Personal Growth - Listening now
by Jamuna Rangachari
The simple skill of listening helps cultivate better relationships, thereby enhancing your work life, and enriching your life
You will learn more only if you listen attentively to the others,” my daughter’s music teacher told her in the first standard and explained how the practice of playing the talam (beat) when the musician sang was to convey they were active listeners. “So, even for a concert to be good, we need to tune ourselves to be good listeners,” he summed up.
While not all of us may aspire to be active listeners of music, maybe it is time we question if we are good listeners of anything.
“Papa, see my drawing,” Shubham said and went running to his father who had returned home from work. Answering his cellphone and nodding absently, his father walked ahead. The poor little boy was broken-hearted.
This is an everyday occurrence in many homes. Many relationships falter and totter due to lack of listening. The hurts of little children are after all, just mirrors of what we all go through.
“There is no point in telling him (the boss). He won’t listen,” said Mr Khanna (name changed) when grappling with a personal problem, which required some time off from work.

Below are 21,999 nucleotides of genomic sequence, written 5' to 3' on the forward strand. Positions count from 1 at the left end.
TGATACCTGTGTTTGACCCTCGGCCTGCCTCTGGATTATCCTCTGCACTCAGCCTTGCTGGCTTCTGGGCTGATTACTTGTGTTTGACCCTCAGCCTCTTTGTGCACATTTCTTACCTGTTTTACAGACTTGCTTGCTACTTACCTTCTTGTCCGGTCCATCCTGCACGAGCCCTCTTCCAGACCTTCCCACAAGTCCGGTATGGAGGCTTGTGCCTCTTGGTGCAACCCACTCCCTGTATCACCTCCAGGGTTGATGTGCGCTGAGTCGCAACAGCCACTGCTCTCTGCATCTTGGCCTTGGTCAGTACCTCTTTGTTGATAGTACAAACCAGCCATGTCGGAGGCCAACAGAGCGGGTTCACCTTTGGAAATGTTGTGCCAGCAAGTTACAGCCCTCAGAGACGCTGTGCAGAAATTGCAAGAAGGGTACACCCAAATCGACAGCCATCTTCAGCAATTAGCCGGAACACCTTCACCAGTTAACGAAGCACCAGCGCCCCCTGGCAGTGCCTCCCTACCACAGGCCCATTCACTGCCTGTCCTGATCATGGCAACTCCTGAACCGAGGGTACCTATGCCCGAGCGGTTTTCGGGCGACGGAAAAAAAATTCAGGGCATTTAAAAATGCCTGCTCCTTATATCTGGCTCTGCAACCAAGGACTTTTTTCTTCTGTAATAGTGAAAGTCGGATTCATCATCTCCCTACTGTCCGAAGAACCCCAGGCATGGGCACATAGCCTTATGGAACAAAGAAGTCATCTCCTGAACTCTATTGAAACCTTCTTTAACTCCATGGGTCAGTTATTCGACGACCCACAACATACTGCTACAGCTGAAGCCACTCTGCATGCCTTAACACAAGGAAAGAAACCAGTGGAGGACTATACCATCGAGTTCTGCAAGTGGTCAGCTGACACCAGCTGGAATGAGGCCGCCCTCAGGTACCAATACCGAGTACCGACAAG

This again is quite widespread. The more control a person perceives he has over another, the more he fails to listen. Unfortunately, in today’s world, most people associate leadership and control with speaking confidently and authoritatively. However, as any employee or even customer will tell you, it is listening, which is the key to effective leadership and management. After all, if one does not know what the problem is, how can we ever find a solution?
The fact is, often, we want to present only our point of view and are not interested in listening to others. Therefore, either we stop listening to the other person or we interrupt him at the first opportunity. Further, ego, conditioning, and prejudice are rampant, which block our natural ability to listen completely. If we were to change the equation, and adopt a new approach to life, we will see the power of listening in personal and professional relationships.
We have a plethora of personality development courses today such as communication skills, public speaking, and voice modulation. However, have we ever paused to think that all we need to do is lend our ears and minds to another? As in most cases, we do not even know that we are not listening.
Once we recognise the need to be better listeners, like all other skills, we need to apply some simple techniques to become what we wish to be.
Be a receptor
We spend a lot of time working at ignoring all of the information thrust at us in this modern age. It therefore becomes important to change our physical body language from that of a deflector to that of a receiver, much like
a satellite dish. Our faces contain most of the receptive equipment in our bodies, so it is only natural that we should tilt our faces towards the channel of information. It must move and give the range of emotions that indicate whether you are following what the speaker has to
say, and it must become an active and contoured catcher